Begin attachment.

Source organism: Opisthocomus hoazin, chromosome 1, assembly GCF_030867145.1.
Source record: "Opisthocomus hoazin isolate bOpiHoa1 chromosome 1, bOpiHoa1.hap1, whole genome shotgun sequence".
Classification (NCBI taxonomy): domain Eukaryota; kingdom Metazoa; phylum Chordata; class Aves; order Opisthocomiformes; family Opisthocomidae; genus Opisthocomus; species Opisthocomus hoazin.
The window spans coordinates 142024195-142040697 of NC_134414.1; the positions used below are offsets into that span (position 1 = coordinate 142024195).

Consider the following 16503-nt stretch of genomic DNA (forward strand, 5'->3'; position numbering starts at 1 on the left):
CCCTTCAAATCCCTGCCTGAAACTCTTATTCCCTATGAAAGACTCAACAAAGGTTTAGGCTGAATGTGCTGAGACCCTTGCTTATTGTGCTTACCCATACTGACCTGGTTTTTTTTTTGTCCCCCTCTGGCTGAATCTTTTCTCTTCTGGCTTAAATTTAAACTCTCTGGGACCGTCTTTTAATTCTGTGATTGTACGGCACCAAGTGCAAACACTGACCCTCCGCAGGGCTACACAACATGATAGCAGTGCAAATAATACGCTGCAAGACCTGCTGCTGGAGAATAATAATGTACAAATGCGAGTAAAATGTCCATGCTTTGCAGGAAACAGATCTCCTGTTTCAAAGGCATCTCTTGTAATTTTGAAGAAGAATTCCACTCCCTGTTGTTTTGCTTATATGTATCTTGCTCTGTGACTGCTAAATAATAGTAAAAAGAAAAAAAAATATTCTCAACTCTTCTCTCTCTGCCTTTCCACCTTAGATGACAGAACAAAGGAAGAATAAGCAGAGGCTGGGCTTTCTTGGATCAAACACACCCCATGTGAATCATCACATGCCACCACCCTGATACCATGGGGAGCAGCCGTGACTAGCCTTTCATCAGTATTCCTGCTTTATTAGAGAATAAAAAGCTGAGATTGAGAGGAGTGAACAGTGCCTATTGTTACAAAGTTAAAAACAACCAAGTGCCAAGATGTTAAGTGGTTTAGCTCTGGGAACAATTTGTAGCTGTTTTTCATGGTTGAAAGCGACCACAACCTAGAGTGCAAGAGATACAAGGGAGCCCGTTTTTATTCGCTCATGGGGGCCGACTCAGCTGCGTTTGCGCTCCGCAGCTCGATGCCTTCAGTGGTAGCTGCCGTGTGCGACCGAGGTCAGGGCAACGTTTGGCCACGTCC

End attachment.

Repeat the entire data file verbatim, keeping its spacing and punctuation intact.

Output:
Source organism: Opisthocomus hoazin, chromosome 1, assembly GCF_030867145.1.
Source record: "Opisthocomus hoazin isolate bOpiHoa1 chromosome 1, bOpiHoa1.hap1, whole genome shotgun sequence".
Classification (NCBI taxonomy): domain Eukaryota; kingdom Metazoa; phylum Chordata; class Aves; order Opisthocomiformes; family Opisthocomidae; genus Opisthocomus; species Opisthocomus hoazin.
The window spans coordinates 142024195-142040697 of NC_134414.1; the positions used below are offsets into that span (position 1 = coordinate 142024195).

Consider the following 16503-nt stretch of genomic DNA (forward strand, 5'->3'; position numbering starts at 1 on the left):
CCCTTCAAATCCCTGCCTGAAACTCTTATTCCCTATGAAAGACTCAACAAAGGTTTAGGCTGAATGTGCTGAGACCCTTGCTTATTGTGCTTACCCATACTGACCTGGTTTTTTTTTTGTCCCCCTCTGGCTGAATCTTTTCTCTTCTGGCTTAAATTTAAACTCTCTGGGACCGTCTTTTAATTCTGTGATTGTACGGCACCAAGTGCAAACACTGACCCTCCGCAGGGCTACACAACATGATAGCAGTGCAAATAATACGCTGCAAGACCTGCTGCTGGAGAATAATAATGTACAAATGCGAGTAAAATGTCCATGCTTTGCAGGAAACAGATCTCCTGTTTCAAAGGCATCTCTTGTAATTTTGAAGAAGAATTCCACTCCCTGTTGTTTTGCTTATATGTATCTTGCTCTGTGACTGCTAAATAATAGTAAAAAGAAAAAAAAATATTCTCAACTCTTCTCTCTCTGCCTTTCCACCTTAGATGACAGAACAAAGGAAGAATAAGCAGAGGCTGGGCTTTCTTGGATCAAACACACCCCATGTGAATCATCACATGCCACCACCCTGATACCATGGGGAGCAGCCGTGACTAGCCTTTCATCAGTATTCCTGCTTTATTAGAGAATAAAAAGCTGAGATTGAGAGGAGTGAACAGTGCCTATTGTTACAAAGTTAAAAACAACCAAGTGCCAAGATGTTAAGTGGTTTAGCTCTGGGAACAATTTGTAGCTGTTTTTCATGGTTGAAAGCGACCACAACCTAGAGTGCAAGAGATACAAGGGAGCCCGTTTTTATTCGCTCATGGGGGCCGACTCAGCTGCGTTTGCGCTCCGCAGCTCGATGCCTTCAGTGGTAGCTGCCGTGTGCGACCGAGGTCAGGGCAACGTTTGGCCACGTCC